When people come together, they bring with them their own personal energy. Sometimes these energies resonate in ways that are harmonious, productive and affirming. Other times the result is a discordant clash and mindsets come into conflict with one another.
To be effective in group environments we need to learn to step into dissonance with as much confidence and purpose as we do harmony. To tune in, we need to listen both to ourselves and the people around us. Individuals in groups, at work, at home, or anywhere, are forced to come out of their shells and interact. In doing so, everyone interprets the actions of others through their own filter, a filter that has been moulded by a unique set of life experiences.
Sensitivity to the interplay of dynamic emotional forces allows us to navigate the choppy waters of the group. Much like listening to our own energy through the resonance exercise we looked at last time, discerning the energy of others requires deeper listening than we usually practice in everyday life; listening for pre-verbal emotional resonance. When they work effectively, groups serve to amplify the energy we bring as individuals, allowing us to take risks and push further, creating a positive feedback loop that serves the singular and the plural alike.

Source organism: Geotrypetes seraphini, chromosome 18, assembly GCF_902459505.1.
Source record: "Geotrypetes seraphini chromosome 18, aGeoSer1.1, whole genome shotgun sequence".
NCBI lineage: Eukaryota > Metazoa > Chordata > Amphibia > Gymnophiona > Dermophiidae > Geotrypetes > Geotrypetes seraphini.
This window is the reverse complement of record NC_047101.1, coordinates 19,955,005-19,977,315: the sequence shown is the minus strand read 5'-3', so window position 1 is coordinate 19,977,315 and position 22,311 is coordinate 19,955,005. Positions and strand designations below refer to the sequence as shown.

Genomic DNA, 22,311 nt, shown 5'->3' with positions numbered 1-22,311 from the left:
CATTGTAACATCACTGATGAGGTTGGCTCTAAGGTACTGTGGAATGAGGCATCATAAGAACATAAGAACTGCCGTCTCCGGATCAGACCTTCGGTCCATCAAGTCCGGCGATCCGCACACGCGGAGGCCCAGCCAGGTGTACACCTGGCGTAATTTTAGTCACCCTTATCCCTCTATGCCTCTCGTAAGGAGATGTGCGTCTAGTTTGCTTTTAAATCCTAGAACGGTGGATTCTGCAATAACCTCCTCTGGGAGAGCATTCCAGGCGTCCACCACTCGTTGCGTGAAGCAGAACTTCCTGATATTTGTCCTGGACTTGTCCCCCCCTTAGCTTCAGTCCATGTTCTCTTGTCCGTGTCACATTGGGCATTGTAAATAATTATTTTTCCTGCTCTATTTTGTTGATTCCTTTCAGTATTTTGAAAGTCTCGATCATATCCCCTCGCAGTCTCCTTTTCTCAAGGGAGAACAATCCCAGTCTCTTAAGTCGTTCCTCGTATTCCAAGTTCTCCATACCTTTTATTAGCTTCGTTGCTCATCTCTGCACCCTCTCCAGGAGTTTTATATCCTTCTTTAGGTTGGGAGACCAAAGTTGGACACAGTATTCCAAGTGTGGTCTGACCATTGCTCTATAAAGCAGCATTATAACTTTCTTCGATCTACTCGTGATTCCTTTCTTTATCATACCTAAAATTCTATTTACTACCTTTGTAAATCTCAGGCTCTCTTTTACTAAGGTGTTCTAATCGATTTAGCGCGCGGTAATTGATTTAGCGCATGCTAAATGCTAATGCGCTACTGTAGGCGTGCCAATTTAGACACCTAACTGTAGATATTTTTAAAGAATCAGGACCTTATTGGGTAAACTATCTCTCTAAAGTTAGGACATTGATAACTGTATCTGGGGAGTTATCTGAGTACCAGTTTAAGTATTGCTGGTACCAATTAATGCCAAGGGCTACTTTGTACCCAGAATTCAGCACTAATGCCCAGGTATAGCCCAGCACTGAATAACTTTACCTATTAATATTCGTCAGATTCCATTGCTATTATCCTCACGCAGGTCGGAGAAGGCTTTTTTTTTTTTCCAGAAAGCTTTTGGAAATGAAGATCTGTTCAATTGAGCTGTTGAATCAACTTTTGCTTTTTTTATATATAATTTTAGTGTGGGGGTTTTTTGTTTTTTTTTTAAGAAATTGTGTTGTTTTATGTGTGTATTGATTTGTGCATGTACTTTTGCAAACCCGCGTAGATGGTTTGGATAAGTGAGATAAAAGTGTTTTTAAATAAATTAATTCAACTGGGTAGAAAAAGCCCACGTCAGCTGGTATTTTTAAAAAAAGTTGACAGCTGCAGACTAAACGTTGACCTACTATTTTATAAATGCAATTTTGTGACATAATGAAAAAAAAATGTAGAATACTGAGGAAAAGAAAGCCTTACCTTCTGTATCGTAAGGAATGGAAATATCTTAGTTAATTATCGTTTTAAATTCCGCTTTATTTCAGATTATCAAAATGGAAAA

‘Ubuntu’ is a southern African term that describes this collective reciprocity. It has various translations, however the most well-known is “I am because we are”. In the Ubuntu paradigm, the individual turns their attention and focus outwards toward the shared benefit of humanity, whether on a large or small scale. With this worldview, we come into our own humanity when we are acting not just with others, but actively for them. Through ubuntu, our framing of resonance becomes not just about identifying which situations or people to avoid or draw nearer to, but as a means of understanding, accepting, and being in the present situation or group configuration.
Resonance is felt at the pre-cognitive level of the heart and gut, areas that we have discussed in previous blogs. As we bring in the mind and conscious awareness, we make choices about how and where to inflect these innate feelings. It is at this level that our beliefs about humanity and the world begin to affect our actions, making us more or less effective at navigating situations. By choosing to adopt a collective mentality like ubuntu, we are committing to highlight the value of every individual, no matter their worldview or contribution to a group dynamic.
From this position, we can reframe our action and leadership style in a way that doesn’t merely take into account energy and resonance as a way to justify our own decision making. Instead we are acknowledging our own intuition in a way that is directed outwards – towards how that intuition can best serve those around us instead of simply reinforcing our egoistic conception of self. Or, rather, we reframe our priorities in such a way that our conception of self is generated from without as much as from within: I am, because we are.